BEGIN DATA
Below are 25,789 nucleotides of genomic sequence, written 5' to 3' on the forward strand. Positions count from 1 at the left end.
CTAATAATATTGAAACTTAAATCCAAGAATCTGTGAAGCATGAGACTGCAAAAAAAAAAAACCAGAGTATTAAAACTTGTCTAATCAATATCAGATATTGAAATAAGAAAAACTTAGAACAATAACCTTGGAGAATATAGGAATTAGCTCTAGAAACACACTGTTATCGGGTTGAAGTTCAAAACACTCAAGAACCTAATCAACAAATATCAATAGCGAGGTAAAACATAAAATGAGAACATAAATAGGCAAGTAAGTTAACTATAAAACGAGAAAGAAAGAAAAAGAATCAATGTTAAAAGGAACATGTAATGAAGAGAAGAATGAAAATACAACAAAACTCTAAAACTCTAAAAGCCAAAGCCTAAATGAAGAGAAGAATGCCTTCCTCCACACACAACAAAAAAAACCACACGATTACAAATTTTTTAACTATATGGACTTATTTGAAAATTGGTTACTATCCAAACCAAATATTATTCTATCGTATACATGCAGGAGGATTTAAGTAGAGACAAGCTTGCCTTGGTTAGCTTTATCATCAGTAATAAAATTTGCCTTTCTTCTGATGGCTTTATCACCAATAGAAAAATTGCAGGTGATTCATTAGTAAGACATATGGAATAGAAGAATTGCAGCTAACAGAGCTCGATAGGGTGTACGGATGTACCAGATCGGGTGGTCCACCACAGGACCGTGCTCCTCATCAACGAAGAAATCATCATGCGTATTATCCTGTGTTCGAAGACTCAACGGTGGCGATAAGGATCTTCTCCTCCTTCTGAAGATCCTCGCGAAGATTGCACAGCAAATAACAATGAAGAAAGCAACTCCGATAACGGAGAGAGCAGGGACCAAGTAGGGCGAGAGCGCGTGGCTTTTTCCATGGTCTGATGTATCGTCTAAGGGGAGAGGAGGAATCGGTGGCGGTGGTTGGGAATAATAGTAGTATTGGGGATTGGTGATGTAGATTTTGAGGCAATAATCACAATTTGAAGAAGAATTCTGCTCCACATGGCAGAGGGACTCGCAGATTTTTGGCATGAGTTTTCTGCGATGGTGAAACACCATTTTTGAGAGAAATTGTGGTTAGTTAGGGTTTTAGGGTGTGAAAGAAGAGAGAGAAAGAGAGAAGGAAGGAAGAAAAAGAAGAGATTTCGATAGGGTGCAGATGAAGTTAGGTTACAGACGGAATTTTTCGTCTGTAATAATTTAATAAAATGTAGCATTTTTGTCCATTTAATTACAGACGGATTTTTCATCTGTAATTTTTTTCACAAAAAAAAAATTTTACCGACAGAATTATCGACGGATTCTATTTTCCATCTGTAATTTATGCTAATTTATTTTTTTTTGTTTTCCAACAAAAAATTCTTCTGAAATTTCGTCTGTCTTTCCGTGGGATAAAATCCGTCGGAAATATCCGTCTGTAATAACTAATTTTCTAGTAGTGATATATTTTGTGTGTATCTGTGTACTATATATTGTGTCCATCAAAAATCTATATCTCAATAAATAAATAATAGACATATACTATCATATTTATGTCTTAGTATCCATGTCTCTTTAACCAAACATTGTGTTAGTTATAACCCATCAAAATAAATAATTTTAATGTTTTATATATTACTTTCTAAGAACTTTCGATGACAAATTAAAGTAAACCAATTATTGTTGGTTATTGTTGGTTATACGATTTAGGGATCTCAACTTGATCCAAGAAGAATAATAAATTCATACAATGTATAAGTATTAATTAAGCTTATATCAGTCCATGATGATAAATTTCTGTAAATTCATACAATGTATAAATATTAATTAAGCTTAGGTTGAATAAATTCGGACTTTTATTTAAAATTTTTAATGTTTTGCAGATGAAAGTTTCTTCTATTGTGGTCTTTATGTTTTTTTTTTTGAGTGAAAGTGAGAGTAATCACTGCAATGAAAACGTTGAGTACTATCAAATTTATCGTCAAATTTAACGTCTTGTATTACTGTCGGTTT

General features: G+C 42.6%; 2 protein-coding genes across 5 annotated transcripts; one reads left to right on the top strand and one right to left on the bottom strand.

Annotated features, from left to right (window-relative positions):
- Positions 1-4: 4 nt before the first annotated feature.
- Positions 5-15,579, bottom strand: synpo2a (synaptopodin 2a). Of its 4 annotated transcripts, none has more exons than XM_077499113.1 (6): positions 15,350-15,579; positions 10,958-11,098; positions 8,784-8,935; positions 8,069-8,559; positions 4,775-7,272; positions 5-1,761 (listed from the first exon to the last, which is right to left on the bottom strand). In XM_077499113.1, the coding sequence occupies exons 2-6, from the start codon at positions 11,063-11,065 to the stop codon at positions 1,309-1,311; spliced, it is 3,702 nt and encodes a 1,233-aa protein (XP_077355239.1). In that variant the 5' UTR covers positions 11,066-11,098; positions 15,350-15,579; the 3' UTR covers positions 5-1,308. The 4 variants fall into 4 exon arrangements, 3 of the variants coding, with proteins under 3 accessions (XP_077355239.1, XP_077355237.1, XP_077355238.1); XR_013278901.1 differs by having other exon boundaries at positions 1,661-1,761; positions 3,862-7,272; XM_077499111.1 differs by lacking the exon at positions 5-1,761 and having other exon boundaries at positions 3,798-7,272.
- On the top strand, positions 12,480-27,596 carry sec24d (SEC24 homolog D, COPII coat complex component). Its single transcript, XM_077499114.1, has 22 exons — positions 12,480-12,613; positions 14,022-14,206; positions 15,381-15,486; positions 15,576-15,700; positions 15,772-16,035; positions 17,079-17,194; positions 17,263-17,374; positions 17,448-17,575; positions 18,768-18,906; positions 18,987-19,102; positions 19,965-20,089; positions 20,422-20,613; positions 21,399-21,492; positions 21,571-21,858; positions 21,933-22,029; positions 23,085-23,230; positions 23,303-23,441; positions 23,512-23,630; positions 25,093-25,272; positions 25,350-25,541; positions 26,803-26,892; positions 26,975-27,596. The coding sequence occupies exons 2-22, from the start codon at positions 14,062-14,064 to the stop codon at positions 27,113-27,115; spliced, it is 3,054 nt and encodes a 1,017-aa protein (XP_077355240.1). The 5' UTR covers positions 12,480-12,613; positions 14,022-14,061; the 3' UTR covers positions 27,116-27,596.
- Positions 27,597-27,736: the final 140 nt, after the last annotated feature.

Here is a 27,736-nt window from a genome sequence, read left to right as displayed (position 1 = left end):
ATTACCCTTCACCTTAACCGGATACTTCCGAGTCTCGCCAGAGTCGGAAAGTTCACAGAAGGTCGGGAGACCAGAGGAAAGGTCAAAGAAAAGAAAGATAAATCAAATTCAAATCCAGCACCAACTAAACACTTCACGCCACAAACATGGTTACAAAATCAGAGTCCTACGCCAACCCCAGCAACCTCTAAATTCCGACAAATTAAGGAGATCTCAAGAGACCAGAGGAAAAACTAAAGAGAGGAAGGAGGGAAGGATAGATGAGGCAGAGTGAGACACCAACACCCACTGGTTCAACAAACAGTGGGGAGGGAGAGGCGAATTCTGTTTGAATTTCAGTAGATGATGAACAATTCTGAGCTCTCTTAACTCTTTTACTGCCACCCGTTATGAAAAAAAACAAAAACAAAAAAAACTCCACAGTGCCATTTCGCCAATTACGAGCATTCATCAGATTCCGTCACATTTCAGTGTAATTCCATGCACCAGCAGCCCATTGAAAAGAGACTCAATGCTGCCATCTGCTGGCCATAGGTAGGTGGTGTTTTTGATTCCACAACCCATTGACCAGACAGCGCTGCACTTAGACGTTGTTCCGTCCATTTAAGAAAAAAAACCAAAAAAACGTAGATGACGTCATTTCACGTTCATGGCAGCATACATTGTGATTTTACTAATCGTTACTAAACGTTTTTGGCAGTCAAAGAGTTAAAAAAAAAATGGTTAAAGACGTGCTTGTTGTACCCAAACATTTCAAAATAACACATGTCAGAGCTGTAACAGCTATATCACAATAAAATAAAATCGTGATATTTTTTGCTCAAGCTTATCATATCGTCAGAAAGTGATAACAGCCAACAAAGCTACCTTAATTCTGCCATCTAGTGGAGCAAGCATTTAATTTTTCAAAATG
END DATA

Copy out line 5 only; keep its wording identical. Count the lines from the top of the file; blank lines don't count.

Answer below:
- Positions 1-4: 4 nt before the first annotated feature.